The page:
EGM’s Best of 2020: #6 ~ #10
Like the end of every console generation, 2020 was a transitional year for gaming. On one front, we got to play a host of games that felt like satisfying capstones to the PlayStation 4 and Xbox One generation. On the new consoles, a handful of exclusives offered our first ambitious glimpses at what more advanced hardware might deliver.
But with the staying power of the Switch, near-universal backward compatibility on PS5 and the two new Xboxes, tons of cross-gen games (often with free next-gen upgrades), and the continued innovation of indies, we saw perhaps a greater sense of continuity—and variety—than we had in any prior generational leap. Games just ain’t what they used to be. They’re also so much more.
To close out the year, we’ll be counting down EGM’s top 10 games of 2020, as well as personal lists from our editors (with a few special appearances from old faces). Not to brag, but we think we’ve put together a list that covers all those facets of gaming mentioned above.
Today, we kick things off with the first five games on our countdown.
|#10||Ori and the Will of the Wisps|
A beautiful story of life, death, and rebirth, Ori and the Will of the Wisps finds new ways to tug on our heartstrings wrapped up in one of the best Metroidvania packages out there. The new streamlined upgrade system is a nice improvement from Ori and the Blind Forest and allows you to better focus on exploring an even larger world, fighting new enemies, and making new friends. The game’s art style and use of color is absolutely eye-popping, and the score serves as the perfect exclamation point on every dramatic moment making it a great all-around game and a must play for fans of the first Ori.
|#9||Watch Dogs: Legion|
Watch Dogs: Legion deserves praise this year just for its impressive Play-As-Anyone system. Never before has a game let you literally play as any NPC you can find. Instead of just one main protagonist like in previous entries, there are hundreds—from construction workers with rideable drones to spies with their gadgets and everything in between. Throw in a pretty good representation of a techno-dystopian London and some futuristic weapons and tech, and you’ve got yourself a nice little combination for several hours of NPC-collecting, Zero Day–defeating fun.
Roguelikes are always at a bit of a disadvantage. Not only do you need to design a game that people will enjoy playing over and over and over again, but you also need to somehow make it fun for players when they’re nearly always losing—and often losing large amounts of progress. That Supergiant managed to make Hades so satisfying—both in the run-up to your first successful escape from the Greek Underworld and in subsequent attempts, thanks to the robust Heat system—is impressive. That it did so while telling a compelling, evolving story full of characters we love (and love to hate, Theseus) is even more remarkable.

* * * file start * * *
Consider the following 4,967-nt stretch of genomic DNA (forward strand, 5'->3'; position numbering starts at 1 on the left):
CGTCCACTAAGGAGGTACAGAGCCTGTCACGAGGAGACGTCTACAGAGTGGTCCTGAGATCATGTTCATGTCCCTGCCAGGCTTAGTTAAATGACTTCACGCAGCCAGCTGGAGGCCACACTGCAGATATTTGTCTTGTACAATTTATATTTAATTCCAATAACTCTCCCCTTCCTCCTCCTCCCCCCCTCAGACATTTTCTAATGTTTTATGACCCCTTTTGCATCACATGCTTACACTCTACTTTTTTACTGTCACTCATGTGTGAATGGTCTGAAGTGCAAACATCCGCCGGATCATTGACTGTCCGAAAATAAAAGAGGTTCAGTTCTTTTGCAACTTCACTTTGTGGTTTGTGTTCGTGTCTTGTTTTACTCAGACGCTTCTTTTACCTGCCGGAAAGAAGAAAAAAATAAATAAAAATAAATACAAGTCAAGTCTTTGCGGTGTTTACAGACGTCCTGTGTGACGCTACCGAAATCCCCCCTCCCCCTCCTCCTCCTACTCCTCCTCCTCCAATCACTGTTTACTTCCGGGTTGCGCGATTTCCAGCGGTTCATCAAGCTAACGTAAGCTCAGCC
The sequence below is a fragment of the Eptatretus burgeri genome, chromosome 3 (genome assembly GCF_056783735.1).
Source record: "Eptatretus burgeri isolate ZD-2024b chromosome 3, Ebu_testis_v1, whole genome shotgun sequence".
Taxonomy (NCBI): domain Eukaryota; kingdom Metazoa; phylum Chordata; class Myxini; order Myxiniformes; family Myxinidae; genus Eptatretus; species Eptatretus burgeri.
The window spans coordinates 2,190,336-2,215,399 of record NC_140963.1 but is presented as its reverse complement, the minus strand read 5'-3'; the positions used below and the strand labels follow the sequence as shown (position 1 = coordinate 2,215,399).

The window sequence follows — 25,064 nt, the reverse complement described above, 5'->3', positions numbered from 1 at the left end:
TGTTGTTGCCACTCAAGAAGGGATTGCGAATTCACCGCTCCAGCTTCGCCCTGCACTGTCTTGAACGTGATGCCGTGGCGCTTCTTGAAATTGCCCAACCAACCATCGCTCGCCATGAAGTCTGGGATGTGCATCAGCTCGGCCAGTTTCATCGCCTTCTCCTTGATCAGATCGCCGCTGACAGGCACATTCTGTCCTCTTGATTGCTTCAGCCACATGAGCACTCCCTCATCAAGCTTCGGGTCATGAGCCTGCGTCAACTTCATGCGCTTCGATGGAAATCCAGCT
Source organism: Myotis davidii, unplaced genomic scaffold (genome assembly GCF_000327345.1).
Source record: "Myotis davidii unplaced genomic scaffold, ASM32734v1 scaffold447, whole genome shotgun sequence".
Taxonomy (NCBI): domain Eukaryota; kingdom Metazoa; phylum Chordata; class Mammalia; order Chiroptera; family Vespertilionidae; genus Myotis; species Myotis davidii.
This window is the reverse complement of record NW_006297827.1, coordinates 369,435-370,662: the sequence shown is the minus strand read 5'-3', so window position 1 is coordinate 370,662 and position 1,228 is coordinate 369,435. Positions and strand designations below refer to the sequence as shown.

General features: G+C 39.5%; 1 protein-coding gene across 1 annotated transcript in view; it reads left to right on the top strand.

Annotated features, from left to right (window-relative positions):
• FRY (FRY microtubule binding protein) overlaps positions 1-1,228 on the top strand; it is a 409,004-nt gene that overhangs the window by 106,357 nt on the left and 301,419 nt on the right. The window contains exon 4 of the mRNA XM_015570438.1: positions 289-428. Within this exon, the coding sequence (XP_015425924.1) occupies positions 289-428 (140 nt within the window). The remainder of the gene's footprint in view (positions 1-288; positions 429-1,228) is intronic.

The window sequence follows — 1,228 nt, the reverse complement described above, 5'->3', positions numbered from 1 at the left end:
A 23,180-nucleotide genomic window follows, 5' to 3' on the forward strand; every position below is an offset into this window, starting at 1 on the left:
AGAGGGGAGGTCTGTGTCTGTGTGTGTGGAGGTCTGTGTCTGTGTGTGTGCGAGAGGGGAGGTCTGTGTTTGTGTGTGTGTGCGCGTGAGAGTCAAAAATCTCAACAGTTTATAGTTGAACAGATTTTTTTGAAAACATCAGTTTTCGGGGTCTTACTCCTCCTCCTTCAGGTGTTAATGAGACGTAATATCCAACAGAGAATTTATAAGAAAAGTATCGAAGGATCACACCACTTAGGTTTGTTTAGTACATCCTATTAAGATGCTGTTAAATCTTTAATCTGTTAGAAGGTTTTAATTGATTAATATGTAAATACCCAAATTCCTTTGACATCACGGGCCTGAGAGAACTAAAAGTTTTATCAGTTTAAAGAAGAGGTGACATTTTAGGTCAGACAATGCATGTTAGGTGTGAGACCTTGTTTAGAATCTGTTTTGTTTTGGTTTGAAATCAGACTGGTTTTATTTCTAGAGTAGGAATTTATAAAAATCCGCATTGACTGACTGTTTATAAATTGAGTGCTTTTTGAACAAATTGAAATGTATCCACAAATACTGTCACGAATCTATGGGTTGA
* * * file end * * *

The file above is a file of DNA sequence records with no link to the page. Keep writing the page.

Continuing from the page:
There is, admittedly, some strangeness in the fact that a remake of a game that first saw release on the PlayStation 3 over 11 years ago was not only one of the best launch titles for the PlayStation 5, but also one of our favorite games of the year. The reason why both of those happened, however is simple: the marriage of FromSoftware’s creative and daring brand of game design, and Bluepoint Games’ technical and graphical expertise. Back in 2009, Demon’s Souls introduced a developer and gameplay style that would soon take the world by storm. Now, it’s returned to finally get the credit—and fanbase—it’s always deserved.
|#6||Marvel’s Spider-Man: Miles Morales|
When working on well-established properties, like comic book superheroes, it’s not easy to find that balance of paying homage to what fans know and making something unique that stays true to the characters but that fans might not see coming right away. Insomniac’s Spider-Man did that better than most other comic book games over the years. So going back to that world with Miles Morales was a welcome sight, and clearly a challenge Insomniac was still ready for. The studio took that same level of care and incorporated it into an original story that reminded folks that Miles is more than just Peter with a few new powers. And the game’s take on its villains? A perfect blend of the main Marvel universe, the Ultimate continuity, and Insomniac’s own special flavor.